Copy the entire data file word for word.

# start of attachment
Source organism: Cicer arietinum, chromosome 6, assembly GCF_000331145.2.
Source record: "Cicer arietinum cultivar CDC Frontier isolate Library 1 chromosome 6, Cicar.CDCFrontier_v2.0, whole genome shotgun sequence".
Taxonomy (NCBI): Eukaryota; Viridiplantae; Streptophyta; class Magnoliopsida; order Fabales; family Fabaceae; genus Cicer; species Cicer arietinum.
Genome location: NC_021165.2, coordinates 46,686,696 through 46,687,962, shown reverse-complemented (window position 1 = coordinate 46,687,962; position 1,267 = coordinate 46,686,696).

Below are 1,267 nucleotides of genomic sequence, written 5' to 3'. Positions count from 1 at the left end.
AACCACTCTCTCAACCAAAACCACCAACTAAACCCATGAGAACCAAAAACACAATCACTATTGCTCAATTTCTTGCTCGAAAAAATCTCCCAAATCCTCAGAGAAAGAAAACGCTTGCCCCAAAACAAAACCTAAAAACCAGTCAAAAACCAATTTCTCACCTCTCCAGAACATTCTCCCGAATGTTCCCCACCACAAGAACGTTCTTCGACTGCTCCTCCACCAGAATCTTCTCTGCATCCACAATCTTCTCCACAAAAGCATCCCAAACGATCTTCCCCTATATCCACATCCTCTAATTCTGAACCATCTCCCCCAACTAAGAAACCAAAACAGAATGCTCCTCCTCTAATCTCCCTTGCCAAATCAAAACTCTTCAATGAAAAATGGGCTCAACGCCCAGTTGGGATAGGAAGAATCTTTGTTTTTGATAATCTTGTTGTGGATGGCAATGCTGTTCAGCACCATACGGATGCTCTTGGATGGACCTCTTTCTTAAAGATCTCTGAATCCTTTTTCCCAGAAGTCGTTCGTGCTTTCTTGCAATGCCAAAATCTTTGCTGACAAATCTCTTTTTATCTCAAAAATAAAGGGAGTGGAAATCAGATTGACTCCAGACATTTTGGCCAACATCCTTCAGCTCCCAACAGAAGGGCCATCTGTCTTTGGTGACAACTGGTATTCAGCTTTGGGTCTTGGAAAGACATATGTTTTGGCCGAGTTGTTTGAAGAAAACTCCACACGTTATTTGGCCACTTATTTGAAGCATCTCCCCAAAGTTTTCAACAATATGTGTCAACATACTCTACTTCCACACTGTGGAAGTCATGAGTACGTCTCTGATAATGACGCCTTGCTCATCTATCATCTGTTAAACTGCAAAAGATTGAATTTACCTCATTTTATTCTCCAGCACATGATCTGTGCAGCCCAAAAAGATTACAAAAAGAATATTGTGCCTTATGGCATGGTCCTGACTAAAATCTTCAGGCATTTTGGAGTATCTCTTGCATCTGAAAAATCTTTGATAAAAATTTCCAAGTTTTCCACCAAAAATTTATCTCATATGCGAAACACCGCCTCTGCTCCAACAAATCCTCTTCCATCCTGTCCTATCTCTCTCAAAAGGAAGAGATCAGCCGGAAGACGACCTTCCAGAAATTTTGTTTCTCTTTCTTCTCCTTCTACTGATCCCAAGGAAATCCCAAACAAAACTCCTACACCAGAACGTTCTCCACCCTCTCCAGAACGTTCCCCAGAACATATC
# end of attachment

Source organism: Cicer arietinum, chromosome 6, assembly GCF_000331145.2.
Source record: "Cicer arietinum cultivar CDC Frontier isolate Library 1 chromosome 6, Cicar.CDCFrontier_v2.0, whole genome shotgun sequence".
Taxonomy (NCBI): Eukaryota; Viridiplantae; Streptophyta; class Magnoliopsida; order Fabales; family Fabaceae; genus Cicer; species Cicer arietinum.
Genome location: NC_021165.2, coordinates 46,686,696 through 46,687,962, shown reverse-complemented (window position 1 = coordinate 46,687,962; position 1,267 = coordinate 46,686,696).

Below are 1,267 nucleotides of genomic sequence, written 5' to 3'. Positions count from 1 at the left end.
AACCACTCTCTCAACCAAAACCACCAACTAAACCCATGAGAACCAAAAACACAATCACTATTGCTCAATTTCTTGCTCGAAAAAATCTCCCAAATCCTCAGAGAAAGAAAACGCTTGCCCCAAAACAAAACCTAAAAACCAGTCAAAAACCAATTTCTCACCTCTCCAGAACATTCTCCCGAATGTTCCCCACCACAAGAACGTTCTTCGACTGCTCCTCCACCAGAATCTTCTCTGCATCCACAATCTTCTCCACAAAAGCATCCCAAACGATCTTCCCCTATATCCACATCCTCTAATTCTGAACCATCTCCCCCAACTAAGAAACCAAAACAGAATGCTCCTCCTCTAATCTCCCTTGCCAAATCAAAACTCTTCAATGAAAAATGGGCTCAACGCCCAGTTGGGATAGGAAGAATCTTTGTTTTTGATAATCTTGTTGTGGATGGCAATGCTGTTCAGCACCATACGGATGCTCTTGGATGGACCTCTTTCTTAAAGATCTCTGAATCCTTTTTCCCAGAAGTCGTTCGTGCTTTCTTGCAATGCCAAAATCTTTGCTGACAAATCTCTTTTTATCTCAAAAATAAAGGGAGTGGAAATCAGATTGACTCCAGACATTTTGGCCAACATCCTTCAGCTCCCAACAGAAGGGCCATCTGTCTTTGGTGACAACTGGTATTCAGCTTTGGGTCTTGGAAAGACATATGTTTTGGCCGAGTTGTTTGAAGAAAACTCCACACGTTATTTGGCCACTTATTTGAAGCATCTCCCCAAAGTTTTCAACAATATGTGTCAACATACTCTACTTCCACACTGTGGAAGTCATGAGTACGTCTCTGATAATGACGCCTTGCTCATCTATCATCTGTTAAACTGCAAAAGATTGAATTTACCTCATTTTATTCTCCAGCACATGATCTGTGCAGCCCAAAAAGATTACAAAAAGAATATTGTGCCTTATGGCATGGTCCTGACTAAAATCTTCAGGCATTTTGGAGTATCTCTTGCATCTGAAAAATCTTTGATAAAAATTTCCAAGTTTTCCACCAAAAATTTATCTCATATGCGAAACACCGCCTCTGCTCCAACAAATCCTCTTCCATCCTGTCCTATCTCTCTCAAAAGGAAGAGATCAGCCGGAAGACGACCTTCCAGAAATTTTGTTTCTCTTTCTTCTCCTTCTACTGATCCCAAGGAAATCCCAAACAAAACTCCTACACCAGAACGTTCTCCACCCTCTCCAGAACGTTCCCCAGAACATATC